I believe the notion that Haskell uses “monads” to enforce purity is rather misleading. It has certainly caused quite a bit of confusion! It’s very much like saying we use “rings to do arithmetic”. We don’t! We use numbers, which just happen to form a ring with arithmetic operations. The important idea is the *number*, not the ring. You can—and most people *do*—do arithmetic without understanding or even knowing about rings. Moreover, plenty of rings don’t have anything to do with arithmetic.

Similarly, in Haskell, we use types to deal with effects. In particular, we use `IO`

and `State`

and `ST`

, all of which happen to form monads. But it is still better to say we use “the `IO`

type” to do IO or that we use `State`

for state than to say we use “monads” to do IO or state.

Now, how does this work? Well, I’ll give you one view on the matter, using `State`

as a case study.

Dynamic programming is a method for efficiently solving complex problems with overlapping subproblems, covered in any introductory algorithms course. It is usually presented in a staunchly imperative manner, explicitly reading from and modifying a mutable array—a method that doesn’t neatly translate to a functional language like Haskell.

Happily, laziness provides a very natural way to express dynamic programming algorithms. The end result still relies on mutation, but purely by the runtime system—it is entirely below our level of abstraction. It’s a great example of embracing and *thinking with* laziness.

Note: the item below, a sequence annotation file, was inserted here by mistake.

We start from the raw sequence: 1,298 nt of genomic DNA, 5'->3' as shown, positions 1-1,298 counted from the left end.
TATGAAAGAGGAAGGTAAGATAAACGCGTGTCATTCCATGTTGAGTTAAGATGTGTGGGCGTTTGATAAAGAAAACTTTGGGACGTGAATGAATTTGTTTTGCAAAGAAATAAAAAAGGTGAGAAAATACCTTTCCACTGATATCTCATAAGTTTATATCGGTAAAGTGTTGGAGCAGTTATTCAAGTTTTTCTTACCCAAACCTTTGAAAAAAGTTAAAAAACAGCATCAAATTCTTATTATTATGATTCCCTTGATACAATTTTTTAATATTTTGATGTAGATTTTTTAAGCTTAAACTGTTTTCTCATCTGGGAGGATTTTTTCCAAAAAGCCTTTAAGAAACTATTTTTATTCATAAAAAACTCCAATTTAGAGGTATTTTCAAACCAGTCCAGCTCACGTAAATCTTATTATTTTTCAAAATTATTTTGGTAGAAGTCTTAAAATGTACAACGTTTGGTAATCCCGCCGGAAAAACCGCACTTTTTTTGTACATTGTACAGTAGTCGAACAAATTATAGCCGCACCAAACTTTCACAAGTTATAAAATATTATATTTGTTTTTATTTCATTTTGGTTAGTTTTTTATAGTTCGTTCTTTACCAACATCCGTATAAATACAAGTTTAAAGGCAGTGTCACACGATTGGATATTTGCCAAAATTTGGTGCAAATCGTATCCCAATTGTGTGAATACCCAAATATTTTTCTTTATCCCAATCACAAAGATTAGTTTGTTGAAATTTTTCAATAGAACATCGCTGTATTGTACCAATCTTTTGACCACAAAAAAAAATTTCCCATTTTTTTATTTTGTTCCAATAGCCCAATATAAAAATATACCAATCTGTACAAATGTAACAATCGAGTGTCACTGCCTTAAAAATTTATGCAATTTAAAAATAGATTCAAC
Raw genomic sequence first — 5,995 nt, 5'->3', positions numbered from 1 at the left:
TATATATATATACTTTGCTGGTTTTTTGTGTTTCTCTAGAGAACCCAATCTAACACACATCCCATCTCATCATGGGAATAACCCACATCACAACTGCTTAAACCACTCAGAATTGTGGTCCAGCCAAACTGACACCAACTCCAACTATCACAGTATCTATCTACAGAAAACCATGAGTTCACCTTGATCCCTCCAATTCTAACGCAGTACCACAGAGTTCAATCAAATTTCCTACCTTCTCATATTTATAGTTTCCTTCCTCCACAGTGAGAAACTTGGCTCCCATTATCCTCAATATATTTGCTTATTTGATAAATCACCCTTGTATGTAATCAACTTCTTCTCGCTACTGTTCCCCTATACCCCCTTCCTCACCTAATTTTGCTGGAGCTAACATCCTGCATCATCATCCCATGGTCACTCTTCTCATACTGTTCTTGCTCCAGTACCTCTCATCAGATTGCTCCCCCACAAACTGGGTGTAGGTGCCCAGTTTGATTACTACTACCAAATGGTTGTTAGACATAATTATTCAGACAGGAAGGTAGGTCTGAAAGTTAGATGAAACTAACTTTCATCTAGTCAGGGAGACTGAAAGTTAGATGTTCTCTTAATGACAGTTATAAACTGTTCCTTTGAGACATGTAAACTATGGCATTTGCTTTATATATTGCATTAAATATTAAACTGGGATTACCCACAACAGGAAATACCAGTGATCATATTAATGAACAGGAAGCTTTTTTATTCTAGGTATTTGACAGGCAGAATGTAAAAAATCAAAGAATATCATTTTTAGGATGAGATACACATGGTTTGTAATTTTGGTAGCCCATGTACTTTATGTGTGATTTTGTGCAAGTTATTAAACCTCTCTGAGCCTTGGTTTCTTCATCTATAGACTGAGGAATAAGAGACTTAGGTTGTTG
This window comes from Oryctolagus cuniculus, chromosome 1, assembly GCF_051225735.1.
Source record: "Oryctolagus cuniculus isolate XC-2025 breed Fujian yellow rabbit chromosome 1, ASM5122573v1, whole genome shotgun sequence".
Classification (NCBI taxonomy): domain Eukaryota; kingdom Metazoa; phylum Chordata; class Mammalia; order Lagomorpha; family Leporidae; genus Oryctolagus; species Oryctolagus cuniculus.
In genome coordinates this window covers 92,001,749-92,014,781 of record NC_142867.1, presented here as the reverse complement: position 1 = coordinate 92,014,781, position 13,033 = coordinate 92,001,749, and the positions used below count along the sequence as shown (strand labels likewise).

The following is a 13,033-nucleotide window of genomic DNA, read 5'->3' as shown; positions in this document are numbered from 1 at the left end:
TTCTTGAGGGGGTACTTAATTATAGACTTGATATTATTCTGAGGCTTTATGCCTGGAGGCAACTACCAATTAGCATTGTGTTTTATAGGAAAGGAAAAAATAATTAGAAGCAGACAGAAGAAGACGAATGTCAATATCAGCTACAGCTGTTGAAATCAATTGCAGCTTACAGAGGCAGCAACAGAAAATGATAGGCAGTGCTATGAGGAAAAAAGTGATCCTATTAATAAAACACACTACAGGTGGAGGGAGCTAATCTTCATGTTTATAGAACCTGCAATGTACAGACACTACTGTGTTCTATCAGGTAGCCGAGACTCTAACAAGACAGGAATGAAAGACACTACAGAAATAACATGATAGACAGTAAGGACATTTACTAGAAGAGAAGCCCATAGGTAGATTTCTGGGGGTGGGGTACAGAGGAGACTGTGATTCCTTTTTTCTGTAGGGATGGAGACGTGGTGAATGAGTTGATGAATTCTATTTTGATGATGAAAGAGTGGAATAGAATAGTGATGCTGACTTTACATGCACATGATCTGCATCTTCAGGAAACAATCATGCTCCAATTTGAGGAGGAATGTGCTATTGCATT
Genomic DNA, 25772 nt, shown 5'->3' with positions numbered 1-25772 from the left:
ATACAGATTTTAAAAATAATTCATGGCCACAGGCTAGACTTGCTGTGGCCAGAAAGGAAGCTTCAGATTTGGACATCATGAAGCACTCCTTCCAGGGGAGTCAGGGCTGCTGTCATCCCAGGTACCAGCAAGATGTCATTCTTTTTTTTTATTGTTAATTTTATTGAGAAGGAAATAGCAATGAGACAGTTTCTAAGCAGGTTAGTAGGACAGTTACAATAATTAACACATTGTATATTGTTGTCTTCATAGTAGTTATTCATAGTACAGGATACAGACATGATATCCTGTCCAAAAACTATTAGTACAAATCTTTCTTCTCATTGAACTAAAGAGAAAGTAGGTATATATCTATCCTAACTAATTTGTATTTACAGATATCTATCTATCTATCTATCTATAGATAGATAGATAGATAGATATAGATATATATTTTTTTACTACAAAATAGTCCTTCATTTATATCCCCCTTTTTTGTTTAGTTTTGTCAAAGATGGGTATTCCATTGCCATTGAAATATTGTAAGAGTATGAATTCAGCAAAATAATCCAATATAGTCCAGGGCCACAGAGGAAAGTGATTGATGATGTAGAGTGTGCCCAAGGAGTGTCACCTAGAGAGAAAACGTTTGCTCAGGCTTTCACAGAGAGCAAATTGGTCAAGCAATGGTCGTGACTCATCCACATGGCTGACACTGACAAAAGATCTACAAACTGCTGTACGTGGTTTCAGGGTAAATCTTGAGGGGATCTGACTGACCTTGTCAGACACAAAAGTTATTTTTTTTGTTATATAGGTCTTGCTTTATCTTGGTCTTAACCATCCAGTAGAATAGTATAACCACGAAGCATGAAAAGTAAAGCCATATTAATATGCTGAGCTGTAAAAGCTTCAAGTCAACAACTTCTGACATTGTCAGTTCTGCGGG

So let’s look at how to do dynamic programming in Haskell and implement **string edit distance**, which is one of the most commonly taught dynamic programming algorithms. In a future post, I will also extend this algorithm to trees.

A few years ago—back in high school—I spent a little while writing programs to automatically generate mazes. It was a fun exercise and helped me come to grips with recursion: the first time I implemented it (in Java), I couldn’t get the recursive version to work properly so ended up using a `while`

loop with an explicit stack!

Making random mazes is actually a really good programming exercise: it’s relatively simple, produces cool pictures and does a good job of covering graph algorithms. It’s especially interesting for functional programming because it relies on **graphs** and **randomness**, two things generally viewed as tricky in a functional style.

So lets look at how to implement a maze generator in Haskell using **inductive graphs** for our graph traversal. Here’s what we’re aiming for: